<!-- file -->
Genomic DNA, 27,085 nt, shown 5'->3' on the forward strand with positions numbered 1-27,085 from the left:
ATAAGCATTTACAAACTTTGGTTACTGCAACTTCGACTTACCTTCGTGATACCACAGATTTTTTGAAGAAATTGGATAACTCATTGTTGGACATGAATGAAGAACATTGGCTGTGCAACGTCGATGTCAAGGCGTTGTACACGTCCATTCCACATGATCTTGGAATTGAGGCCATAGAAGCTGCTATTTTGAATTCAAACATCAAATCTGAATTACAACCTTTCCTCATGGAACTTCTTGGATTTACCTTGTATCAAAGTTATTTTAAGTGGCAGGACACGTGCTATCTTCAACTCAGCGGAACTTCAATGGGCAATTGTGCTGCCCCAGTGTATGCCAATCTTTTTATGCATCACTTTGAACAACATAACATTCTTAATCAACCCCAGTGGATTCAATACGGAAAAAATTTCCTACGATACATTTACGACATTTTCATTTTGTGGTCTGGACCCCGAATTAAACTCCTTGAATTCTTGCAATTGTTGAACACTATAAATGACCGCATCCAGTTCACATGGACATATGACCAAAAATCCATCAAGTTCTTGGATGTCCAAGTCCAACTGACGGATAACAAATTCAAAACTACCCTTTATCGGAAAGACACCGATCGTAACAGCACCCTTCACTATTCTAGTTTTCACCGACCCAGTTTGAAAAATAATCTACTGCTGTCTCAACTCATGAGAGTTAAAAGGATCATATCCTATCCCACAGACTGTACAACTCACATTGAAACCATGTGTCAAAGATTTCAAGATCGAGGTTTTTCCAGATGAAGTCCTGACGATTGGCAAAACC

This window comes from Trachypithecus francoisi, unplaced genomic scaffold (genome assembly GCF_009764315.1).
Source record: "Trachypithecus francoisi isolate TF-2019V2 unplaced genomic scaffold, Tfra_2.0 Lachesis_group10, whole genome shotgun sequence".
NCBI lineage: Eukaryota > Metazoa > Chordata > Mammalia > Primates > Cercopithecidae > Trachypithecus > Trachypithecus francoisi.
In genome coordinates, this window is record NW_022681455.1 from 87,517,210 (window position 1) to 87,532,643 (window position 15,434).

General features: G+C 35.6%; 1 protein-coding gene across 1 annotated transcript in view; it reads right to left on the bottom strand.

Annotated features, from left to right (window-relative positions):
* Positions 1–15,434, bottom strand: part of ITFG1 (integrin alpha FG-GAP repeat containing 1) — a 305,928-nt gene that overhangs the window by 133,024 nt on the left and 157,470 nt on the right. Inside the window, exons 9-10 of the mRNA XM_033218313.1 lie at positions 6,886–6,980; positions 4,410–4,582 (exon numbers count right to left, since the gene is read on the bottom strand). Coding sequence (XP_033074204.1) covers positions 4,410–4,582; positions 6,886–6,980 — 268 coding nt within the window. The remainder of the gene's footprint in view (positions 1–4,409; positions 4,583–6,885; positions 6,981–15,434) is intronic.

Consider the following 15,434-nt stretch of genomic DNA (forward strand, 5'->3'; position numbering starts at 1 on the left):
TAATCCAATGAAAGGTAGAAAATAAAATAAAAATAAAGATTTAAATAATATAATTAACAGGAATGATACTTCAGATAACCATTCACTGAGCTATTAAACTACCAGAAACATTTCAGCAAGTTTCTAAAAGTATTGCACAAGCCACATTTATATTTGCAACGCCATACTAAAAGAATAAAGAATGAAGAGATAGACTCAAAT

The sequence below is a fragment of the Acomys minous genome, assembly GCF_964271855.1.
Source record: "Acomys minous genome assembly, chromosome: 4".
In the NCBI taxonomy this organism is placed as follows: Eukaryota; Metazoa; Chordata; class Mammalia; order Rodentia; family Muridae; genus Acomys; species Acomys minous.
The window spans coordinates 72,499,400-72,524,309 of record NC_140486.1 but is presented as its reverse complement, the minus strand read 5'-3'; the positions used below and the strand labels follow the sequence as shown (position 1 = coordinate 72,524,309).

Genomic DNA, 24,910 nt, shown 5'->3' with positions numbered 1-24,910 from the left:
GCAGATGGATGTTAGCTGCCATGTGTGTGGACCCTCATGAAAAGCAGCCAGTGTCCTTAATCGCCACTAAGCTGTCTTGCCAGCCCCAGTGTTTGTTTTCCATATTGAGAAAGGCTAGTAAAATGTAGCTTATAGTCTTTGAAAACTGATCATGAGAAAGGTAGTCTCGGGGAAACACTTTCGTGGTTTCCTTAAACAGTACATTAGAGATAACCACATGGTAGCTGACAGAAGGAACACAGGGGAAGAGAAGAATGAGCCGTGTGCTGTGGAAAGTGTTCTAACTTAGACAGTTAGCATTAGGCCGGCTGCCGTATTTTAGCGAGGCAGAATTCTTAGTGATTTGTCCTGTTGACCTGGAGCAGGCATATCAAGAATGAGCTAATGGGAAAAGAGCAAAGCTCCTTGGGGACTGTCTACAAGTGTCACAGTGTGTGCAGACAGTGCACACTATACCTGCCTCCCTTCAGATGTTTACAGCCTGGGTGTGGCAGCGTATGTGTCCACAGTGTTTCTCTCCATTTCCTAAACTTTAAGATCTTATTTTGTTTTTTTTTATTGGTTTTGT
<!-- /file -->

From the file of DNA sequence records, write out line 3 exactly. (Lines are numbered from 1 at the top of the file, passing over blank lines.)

This window comes from Trachypithecus francoisi, unplaced genomic scaffold (genome assembly GCF_009764315.1).